Here’s a tip: if you’re booking a hotel online and request a family room for two adults and a child, double, triple, quadruple check that the booking agent does not include a note to the hotel that reads: “the child can sleep in the parents’ bed.” While it was a large double bed, the five nights we spent co-sleeping with E were a nightmare. Never believe any parent who says they happily co-sleep with their child. It’s a downright lie. (I realise it wasn’t her fault that she had a hacking cough, but the subsequent dribbling and tooth grinding were dreadful, and then there’s the fact the she doesn’t keep still. At one point her legs were literally climbing up S’s back.)
So tip: if the cheap Ibis airport hotel can provide me with a double and a single bed then so can lots of hotels.
Aside from that. we had a lovely time in Copenhagen. The Danes are a child friendly country, they smile at children, say hello to them in the street, generally acknowledge them and don’t tut if they open their mouths. They are a friendly country altogether, even airport security staff are nice. They leave their bikes unattended and unlocked outside shops and railway stations without fear of theft, and I did once see the mythical unattended pram outside a coffee shop.
E took to travel very well. Aside from a slight fit when she saw that our plane didn’t have as pointy a nose as she expected, she was fine, going through security and passport control with aplomb, dealing with flight and ear popping nonsense easily. Her new found reading skills were tested somewhat by the Danish words but she understood the difference in language and the concept of speaking differently so that was interesting to her.
Copenhagen is a relatively small city and you can get tourist travel tickets that cover the bus, boat bus, train and metro, though I would recommend hiring a bike if you’re not like me who gets thoroughly flummoxed by foreign roads where they drive the wrong way. (I lived for a year in America and it’s only by the grace of god that I didn’t get flattened by a Cadillac, looking the wrong way every time I stepped into the road.) Anyway, the Danes have a great road system for bikes and everyone seems very rule abiding when it comes to lights, pedestrians, drivers and cyclists.
Among the tourist sites we visited, we saw the Lego flagship shop (obvs), the Little Mermaid Statue and harbour area including Nyhavn, The National Museum of Denmark (GREAT for children), the notorious Copenhagen Zoo, Conditori La Glace cake shop, a day trip to Malmo (over the bridge), and Tivoli.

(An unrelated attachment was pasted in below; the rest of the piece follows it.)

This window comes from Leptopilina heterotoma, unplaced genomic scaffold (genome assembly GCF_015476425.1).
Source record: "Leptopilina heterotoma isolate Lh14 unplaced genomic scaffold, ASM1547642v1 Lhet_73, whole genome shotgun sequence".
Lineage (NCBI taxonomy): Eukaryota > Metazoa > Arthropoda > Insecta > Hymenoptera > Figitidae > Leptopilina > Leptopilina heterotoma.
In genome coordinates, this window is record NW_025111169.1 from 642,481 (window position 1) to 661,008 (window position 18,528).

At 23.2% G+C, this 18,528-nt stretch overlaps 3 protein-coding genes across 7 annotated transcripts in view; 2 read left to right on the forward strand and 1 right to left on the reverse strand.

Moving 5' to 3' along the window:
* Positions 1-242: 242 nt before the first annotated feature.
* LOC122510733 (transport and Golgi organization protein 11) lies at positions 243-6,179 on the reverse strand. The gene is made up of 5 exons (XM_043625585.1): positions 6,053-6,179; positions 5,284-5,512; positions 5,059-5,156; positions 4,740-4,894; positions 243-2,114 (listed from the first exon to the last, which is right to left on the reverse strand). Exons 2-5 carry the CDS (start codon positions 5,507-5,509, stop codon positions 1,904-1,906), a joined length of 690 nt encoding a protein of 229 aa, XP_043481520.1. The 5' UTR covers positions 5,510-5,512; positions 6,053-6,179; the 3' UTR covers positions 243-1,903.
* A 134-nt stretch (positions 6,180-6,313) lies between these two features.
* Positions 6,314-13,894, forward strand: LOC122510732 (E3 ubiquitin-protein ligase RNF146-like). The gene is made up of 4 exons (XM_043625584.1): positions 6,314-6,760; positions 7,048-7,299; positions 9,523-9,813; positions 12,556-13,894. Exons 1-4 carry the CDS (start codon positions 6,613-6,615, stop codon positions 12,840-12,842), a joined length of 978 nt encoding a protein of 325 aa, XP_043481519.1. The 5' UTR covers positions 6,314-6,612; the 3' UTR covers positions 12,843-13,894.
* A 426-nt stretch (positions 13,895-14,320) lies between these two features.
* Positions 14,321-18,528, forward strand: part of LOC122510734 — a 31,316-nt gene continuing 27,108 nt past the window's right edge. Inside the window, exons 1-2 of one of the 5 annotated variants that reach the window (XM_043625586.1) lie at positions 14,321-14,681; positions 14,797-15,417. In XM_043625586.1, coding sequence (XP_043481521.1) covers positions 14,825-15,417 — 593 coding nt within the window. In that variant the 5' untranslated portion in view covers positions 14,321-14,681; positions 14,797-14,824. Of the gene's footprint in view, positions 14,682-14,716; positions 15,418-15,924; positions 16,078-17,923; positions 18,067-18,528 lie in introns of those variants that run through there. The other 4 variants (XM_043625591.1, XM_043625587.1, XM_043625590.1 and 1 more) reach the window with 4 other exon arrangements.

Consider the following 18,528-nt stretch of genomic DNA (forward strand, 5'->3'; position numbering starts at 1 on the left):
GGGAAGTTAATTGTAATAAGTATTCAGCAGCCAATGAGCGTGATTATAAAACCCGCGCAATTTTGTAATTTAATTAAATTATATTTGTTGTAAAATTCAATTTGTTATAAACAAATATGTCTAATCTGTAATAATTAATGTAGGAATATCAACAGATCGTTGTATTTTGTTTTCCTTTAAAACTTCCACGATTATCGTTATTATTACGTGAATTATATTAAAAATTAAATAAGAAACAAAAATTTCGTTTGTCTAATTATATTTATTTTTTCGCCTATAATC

Tivoli is the amusement park in the city centre and I’m still a little unsure about it. You pay to get in, and there are rides, stalls of tat, stalls of food, decorations, music, theatres and restaurants inside. Everything inside must be paid for extra to the entry fee. Dealing in Danish, I was unsure of how much it actually cost (the exchange rate at the time was 8.29: the pound and I had no hope of translating it) but while I understand the need for paying for gifts, theatrical performances and dinner, the rides narked me. If you paid more to start with you got unlimited rides but as many of the rides were not suitable for E, we didn’t get that. So it was buy as you went for the carousel rides and so on. Having done the maths, I believe entry for me was £20, she got in free. Additional rides were £3 per person. But that’s £20 to walk around a park. A nicely decorated park with a lovely atmosphere, granted, and I did enjoy going there with her but… The other thing was that the rides were not very long. Not by British standards. We went on a carousel and went round three times. When I told her it was time to get off she said “already?” It wasn’t very long. The roller coaster lasted 30 seconds. So I did have a good time at Tivoli (S had gone back to the hotel to catch up on sleep) but if you go, beware: value for money is not its strong suit.
The rest of the attractions we liked very much. The Little Mermaid was rather lovely, despite all the guidebooks telling me it was a disappointment. E loved it, though her actual highlight that day was the lady who slipped on the rocks to get near the Little Mermaid and nearly fell in the water. (They moved the statue to stop people vandalising it.)
Copenhagen Zoo is notorious because a few years’ back they killed a giraffe and fed it to the lions. They said it was natural. They’re right. I believe zoos these days are the best way we have of preserving wildlife, given how many creatures you see in the news having been killed by poachers/ American dentists/members of the Trump family but I was uneasy about areas of this one. We did see a lot of the animals, so got good value for our entrance fee but of course the reason for this was that the enclosures were quite small. The polar bear (I’ve never seen a polar bear that close before) paced back and forth on a tiny patch of his enclosure (which wasn’t very big); I’m sure that’s not a good sign. The lions and tigers didn’t have far to roam either and were in good view all the time. The areas for elephants, giraffes and so on were much bigger and better but the big cats and bears seemed cramped. So more to do.
A final word about food. Pricey, yes. The pies are absolutely worth it. We stocked up on our hotel breakfast each day and snacked at lunch time, but if you are going to eat anything in Denmark, make it a fruit pie in a coffee shop somewhere. I had two during our five days and they were heaven. The cakes in the posh cake shop were good but a bit too much. The pies were lip smackingly great.